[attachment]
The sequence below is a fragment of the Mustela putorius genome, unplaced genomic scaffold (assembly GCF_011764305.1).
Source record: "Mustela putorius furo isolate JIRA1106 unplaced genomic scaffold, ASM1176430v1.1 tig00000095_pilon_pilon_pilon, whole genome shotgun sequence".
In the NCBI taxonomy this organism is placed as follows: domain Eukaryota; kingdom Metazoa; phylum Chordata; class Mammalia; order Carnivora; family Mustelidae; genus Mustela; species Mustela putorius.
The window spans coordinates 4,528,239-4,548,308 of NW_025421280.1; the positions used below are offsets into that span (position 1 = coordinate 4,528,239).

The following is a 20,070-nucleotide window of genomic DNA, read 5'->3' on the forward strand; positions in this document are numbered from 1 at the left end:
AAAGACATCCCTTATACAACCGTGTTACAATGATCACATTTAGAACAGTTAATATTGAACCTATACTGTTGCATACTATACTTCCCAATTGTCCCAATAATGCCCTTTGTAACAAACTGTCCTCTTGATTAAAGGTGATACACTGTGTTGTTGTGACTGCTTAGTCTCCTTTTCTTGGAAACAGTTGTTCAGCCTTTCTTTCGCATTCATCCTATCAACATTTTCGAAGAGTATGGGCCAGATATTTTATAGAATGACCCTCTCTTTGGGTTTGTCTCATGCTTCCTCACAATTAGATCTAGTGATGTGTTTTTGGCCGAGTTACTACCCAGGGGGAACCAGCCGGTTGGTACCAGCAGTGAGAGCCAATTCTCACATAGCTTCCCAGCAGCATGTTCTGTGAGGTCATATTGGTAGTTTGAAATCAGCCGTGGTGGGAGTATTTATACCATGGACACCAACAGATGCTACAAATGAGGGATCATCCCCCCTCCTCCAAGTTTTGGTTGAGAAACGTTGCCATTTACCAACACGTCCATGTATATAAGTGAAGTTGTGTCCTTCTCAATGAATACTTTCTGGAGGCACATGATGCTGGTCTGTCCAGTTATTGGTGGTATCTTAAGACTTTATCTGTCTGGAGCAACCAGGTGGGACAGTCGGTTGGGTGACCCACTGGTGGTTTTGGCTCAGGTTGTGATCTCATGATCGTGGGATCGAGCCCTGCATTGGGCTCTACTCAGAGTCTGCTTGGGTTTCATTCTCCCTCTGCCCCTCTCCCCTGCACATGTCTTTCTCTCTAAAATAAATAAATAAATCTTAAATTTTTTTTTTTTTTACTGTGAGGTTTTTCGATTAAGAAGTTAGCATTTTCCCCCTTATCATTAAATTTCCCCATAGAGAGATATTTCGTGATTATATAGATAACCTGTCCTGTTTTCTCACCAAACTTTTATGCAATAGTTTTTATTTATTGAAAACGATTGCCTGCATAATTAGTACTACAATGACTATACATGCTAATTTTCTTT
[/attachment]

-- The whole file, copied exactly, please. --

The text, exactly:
The sequence below is a fragment of the Mustela putorius genome, unplaced genomic scaffold (assembly GCF_011764305.1).
Source record: "Mustela putorius furo isolate JIRA1106 unplaced genomic scaffold, ASM1176430v1.1 tig00000095_pilon_pilon_pilon, whole genome shotgun sequence".
In the NCBI taxonomy this organism is placed as follows: domain Eukaryota; kingdom Metazoa; phylum Chordata; class Mammalia; order Carnivora; family Mustelidae; genus Mustela; species Mustela putorius.
The window spans coordinates 4,528,239-4,548,308 of NW_025421280.1; the positions used below are offsets into that span (position 1 = coordinate 4,528,239).

The following is a 20,070-nucleotide window of genomic DNA, read 5'->3' on the forward strand; positions in this document are numbered from 1 at the left end:
AAAGACATCCCTTATACAACCGTGTTACAATGATCACATTTAGAACAGTTAATATTGAACCTATACTGTTGCATACTATACTTCCCAATTGTCCCAATAATGCCCTTTGTAACAAACTGTCCTCTTGATTAAAGGTGATACACTGTGTTGTTGTGACTGCTTAGTCTCCTTTTCTTGGAAACAGTTGTTCAGCCTTTCTTTCGCATTCATCCTATCAACATTTTCGAAGAGTATGGGCCAGATATTTTATAGAATGACCCTCTCTTTGGGTTTGTCTCATGCTTCCTCACAATTAGATCTAGTGATGTGTTTTTGGCCGAGTTACTACCCAGGGGGAACCAGCCGGTTGGTACCAGCAGTGAGAGCCAATTCTCACATAGCTTCCCAGCAGCATGTTCTGTGAGGTCATATTGGTAGTTTGAAATCAGCCGTGGTGGGAGTATTTATACCATGGACACCAACAGATGCTACAAATGAGGGATCATCCCCCCTCCTCCAAGTTTTGGTTGAGAAACGTTGCCATTTACCAACACGTCCATGTATATAAGTGAAGTTGTGTCCTTCTCAATGAATACTTTCTGGAGGCACATGATGCTGGTCTGTCCAGTTATTGGTGGTATCTTAAGACTTTATCTGTCTGGAGCAACCAGGTGGGACAGTCGGTTGGGTGACCCACTGGTGGTTTTGGCTCAGGTTGTGATCTCATGATCGTGGGATCGAGCCCTGCATTGGGCTCTACTCAGAGTCTGCTTGGGTTTCATTCTCCCTCTGCCCCTCTCCCCTGCACATGTCTTTCTCTCTAAAATAAATAAATAAATCTTAAATTTTTTTTTTTTTTACTGTGAGGTTTTTCGATTAAGAAGTTAGCATTTTCCCCCTTATCATTAAATTTCCCCATAGAGAGATATTTCGTGATTATATAGATAACCTGTCCTGTTTTCTCACCAAACTTTTATGCAATAGTTTTTATTTATTGAAAACGATTGCCTGCATAATTAGTACTACAATGACTATACATGCTAATTTTCTTT